Hi, we are asked to prove that 0 raised to infinity is zero by using limit definitions such as:

limx→af(x)=0, limx→ag(x)=∞, and limx→af(x)^g(x)=∞ where f(x) is a positive function. Thanks in advance.

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- February 3rd 2013, 08:12 PMEliteAndoyProving that The 0 raised to infinity is zero.
Hi, we are asked to prove that 0 raised to infinity is zero by using limit definitions such as:

lim*x*→*a**f*(*x*)=0, lim*x*→*a**g*(*x*)=∞, and lim*x*→*a**f*(*x*)^*g*(*x*)=∞ where f(x) is a positive function. Thanks in advance.

- February 3rd 2013, 08:35 PMhollywoodRe: Proving that The 0 raised to infinity is zero.
Since infinity is a symbol and not a number, there needs to be a definition for what you mean by taking 0 (or any other number) to the infinity power.

I think what you mean to say is that you want to prove that for any real number a, , . This should be pretty easy if you've done proofs about limits before. If not, you can just think about what happens if you keep multiplying over and over by a.

- Hollywood - February 3rd 2013, 08:42 PMEliteAndoyRe: Proving that The 0 raised to infinity is zero.
Unfortunately though, we are only asked to prove that 0 raised to infinity is equal to zero and is not of indeterminate form. But we are given a hint to use these limit definitions:

\lim_{x \rightarrow a}f(x)=0, \lim_{x \rightarrow a}g(x)=\infty, and then evaluating \lim_{x \rightarrow a}f(x)^{g(x)}. I really wish it was more specific and yeah, it would be pretty easy if it was the same case as -1<a<1, \lim_{n \rightarrow \infty}a^n=0.

-Andoy - February 3rd 2013, 10:10 PMhollywoodRe: Proving that The 0 raised to infinity is zero.
By the definition of , there is a such that whenever , (just set in the definition).

Now let , and let M be such that . By the definition of , there is a such that whenever , . So let . Then whenever :

(since )

(since )

. Therefore .

- Hollywood - February 3rd 2013, 10:16 PMEliteAndoyRe: Proving that The 0 raised to infinity is zero.
Now there's where I think I screwed up before I posted this thread(Surprised). I tried to prove it using the same method but without setting a constant for my Epsilon. I'm not really sure if I'm allowed to set my Epsilon to a constant but if I was, then you sure did help me lots. Thanks. (Happy)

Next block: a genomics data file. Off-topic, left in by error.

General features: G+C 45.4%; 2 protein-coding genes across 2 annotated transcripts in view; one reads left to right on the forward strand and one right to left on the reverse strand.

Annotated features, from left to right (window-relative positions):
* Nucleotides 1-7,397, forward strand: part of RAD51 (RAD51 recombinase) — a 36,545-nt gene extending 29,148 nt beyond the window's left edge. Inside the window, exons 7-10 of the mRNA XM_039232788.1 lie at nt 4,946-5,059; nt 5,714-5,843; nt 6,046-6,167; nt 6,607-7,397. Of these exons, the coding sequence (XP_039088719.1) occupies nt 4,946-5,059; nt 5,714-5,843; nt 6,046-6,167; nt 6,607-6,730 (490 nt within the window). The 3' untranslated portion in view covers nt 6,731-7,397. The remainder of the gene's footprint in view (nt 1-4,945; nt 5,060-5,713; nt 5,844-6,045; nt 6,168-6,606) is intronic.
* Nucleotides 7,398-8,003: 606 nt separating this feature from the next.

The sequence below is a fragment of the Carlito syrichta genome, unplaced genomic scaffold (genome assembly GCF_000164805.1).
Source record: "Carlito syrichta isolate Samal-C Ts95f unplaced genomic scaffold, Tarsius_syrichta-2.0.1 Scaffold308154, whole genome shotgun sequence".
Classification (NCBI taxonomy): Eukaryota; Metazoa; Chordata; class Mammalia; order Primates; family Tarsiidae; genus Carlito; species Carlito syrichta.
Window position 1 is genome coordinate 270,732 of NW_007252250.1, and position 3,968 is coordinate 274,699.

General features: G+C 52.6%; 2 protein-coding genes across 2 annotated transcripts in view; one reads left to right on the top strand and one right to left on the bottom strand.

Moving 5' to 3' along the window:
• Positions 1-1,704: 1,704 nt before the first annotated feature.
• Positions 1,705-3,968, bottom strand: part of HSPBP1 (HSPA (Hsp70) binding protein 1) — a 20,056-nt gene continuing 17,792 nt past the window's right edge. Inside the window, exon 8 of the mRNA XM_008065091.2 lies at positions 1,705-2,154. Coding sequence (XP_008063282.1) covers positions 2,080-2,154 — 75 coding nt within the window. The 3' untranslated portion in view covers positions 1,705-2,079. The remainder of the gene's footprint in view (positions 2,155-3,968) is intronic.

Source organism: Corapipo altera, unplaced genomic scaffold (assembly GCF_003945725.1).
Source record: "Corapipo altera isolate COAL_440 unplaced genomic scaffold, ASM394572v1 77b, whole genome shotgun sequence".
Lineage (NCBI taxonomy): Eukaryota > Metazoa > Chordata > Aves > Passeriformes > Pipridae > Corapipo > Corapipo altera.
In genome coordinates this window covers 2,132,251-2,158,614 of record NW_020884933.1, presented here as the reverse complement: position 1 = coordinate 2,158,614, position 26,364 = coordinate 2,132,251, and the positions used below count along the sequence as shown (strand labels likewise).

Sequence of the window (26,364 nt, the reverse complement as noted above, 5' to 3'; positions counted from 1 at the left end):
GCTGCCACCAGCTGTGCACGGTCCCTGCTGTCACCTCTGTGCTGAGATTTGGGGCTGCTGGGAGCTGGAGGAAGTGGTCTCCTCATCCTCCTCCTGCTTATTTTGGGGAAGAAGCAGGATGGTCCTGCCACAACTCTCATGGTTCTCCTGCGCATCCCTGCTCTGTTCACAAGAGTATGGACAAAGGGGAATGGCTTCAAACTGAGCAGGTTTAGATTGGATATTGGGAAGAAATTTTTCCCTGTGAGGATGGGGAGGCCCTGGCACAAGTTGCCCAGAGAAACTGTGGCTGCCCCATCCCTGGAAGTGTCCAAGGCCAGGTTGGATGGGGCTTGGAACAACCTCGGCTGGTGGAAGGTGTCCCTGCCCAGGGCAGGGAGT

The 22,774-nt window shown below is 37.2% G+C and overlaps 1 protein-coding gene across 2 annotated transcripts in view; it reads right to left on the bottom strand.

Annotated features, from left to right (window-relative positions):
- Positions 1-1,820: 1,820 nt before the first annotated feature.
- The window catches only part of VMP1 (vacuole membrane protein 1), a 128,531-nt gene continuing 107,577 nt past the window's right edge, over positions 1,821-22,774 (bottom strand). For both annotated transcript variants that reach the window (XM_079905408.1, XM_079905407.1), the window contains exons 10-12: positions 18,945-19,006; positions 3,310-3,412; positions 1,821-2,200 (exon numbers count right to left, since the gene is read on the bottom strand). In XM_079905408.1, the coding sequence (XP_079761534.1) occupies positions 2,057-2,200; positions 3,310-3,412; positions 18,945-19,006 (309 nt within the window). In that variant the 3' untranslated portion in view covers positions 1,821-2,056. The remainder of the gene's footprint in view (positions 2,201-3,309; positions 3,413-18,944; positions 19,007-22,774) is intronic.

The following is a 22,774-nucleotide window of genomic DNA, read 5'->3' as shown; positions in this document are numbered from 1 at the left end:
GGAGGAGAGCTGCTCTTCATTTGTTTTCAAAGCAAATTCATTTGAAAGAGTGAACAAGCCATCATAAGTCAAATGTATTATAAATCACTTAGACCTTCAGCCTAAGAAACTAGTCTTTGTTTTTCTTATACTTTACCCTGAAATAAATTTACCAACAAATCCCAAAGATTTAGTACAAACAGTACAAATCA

-Andoy - February 3rd 2013, 10:40 PMILikeSerenaRe: Proving that The 0 raised to infinity is zero.
Hi EliteAndoy! :)

How about: - February 3rd 2013, 11:27 PMEliteAndoyRe: Proving that The 0 raised to infinity is zero.
Hi Serena! That was a good idea, and by logic, we can say that 0 raised to infinity is technically 0 raised to a very large finite number since infinity is not a number. But unfortunately, the limit you provided just now do not prove anything that in a function k^n where k is approaching zero and n approaches infinity that the whole function itself would go to zero. Nice try though. What I did is I used the same proof of hollywood but I defined abs(f(x)-L)<Epsilon, as abs(f(x))<epsilon since L is defined zero in the limit as x approaches a. After that I used the squeeze theorem to basically say that f(x) approximates to (-E,E). From there on, I took the limit to infinity of approx f(x) as E because f(x) is assumed to be positive. From there I proved that Limit of f(x)^g(x) as x approaches infinity is zero. Thanks for reply guys, and feel free to say if I got anything wrong from my proof. :D

P.S. how do you guys write those neat equations right there? I tried latex but It doesn't seem to work. XD - February 4th 2013, 03:03 AMILikeSerenaRe: Proving that The 0 raised to infinity is zero.
Oh? I didn't see in your problem statement that you had to use a function k^n.

Seems like overcomplicating the problem. ;)

Quote:

P.S. how do you guys write those neat equations right there? I tried latex but It doesn't seem to work. XD

*Go Advanced*, type a latex formula, select it, and click the button, it'll become Latex.

Alternatively, just type [ TEX ] <your formula> [ /TEX ]. Without the spaces of course.

Or if you click*Reply With Quote*, you can see how someone else did it.